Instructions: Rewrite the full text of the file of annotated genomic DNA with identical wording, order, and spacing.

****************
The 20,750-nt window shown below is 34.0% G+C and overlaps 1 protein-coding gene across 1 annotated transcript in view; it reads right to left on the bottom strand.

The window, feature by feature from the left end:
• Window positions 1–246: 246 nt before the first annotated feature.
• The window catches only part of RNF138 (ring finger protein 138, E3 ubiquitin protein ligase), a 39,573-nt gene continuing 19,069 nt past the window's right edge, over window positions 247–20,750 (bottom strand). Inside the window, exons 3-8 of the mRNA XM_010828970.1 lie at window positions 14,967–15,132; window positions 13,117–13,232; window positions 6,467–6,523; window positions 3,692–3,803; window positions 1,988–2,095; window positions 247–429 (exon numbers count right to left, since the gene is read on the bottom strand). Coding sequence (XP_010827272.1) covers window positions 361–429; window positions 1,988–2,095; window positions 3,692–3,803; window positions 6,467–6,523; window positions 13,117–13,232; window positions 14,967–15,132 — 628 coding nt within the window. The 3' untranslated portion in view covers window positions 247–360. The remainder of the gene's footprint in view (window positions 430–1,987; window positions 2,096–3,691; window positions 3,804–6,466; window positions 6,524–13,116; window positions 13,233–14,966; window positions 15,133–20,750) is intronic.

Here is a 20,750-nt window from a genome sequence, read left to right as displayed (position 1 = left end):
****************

The 20,750-nt window shown below is 34.0% G+C and overlaps 1 protein-coding gene across 1 annotated transcript in view; it reads right to left on the bottom strand.

The window, feature by feature from the left end:
• Window positions 1–246: 246 nt before the first annotated feature.
• The window catches only part of RNF138 (ring finger protein 138, E3 ubiquitin protein ligase), a 39,573-nt gene continuing 19,069 nt past the window's right edge, over window positions 247–20,750 (bottom strand). Inside the window, exons 3-8 of the mRNA XM_010828970.1 lie at window positions 14,967–15,132; window positions 13,117–13,232; window positions 6,467–6,523; window positions 3,692–3,803; window positions 1,988–2,095; window positions 247–429 (exon numbers count right to left, since the gene is read on the bottom strand). Coding sequence (XP_010827272.1) covers window positions 361–429; window positions 1,988–2,095; window positions 3,692–3,803; window positions 6,467–6,523; window positions 13,117–13,232; window positions 14,967–15,132 — 628 coding nt within the window. The 3' untranslated portion in view covers window positions 247–360. The remainder of the gene's footprint in view (window positions 430–1,987; window positions 2,096–3,691; window positions 3,804–6,466; window positions 6,524–13,116; window positions 13,233–14,966; window positions 15,133–20,750) is intronic.

Here is a 20,750-nt window from a genome sequence, read left to right as displayed (position 1 = left end):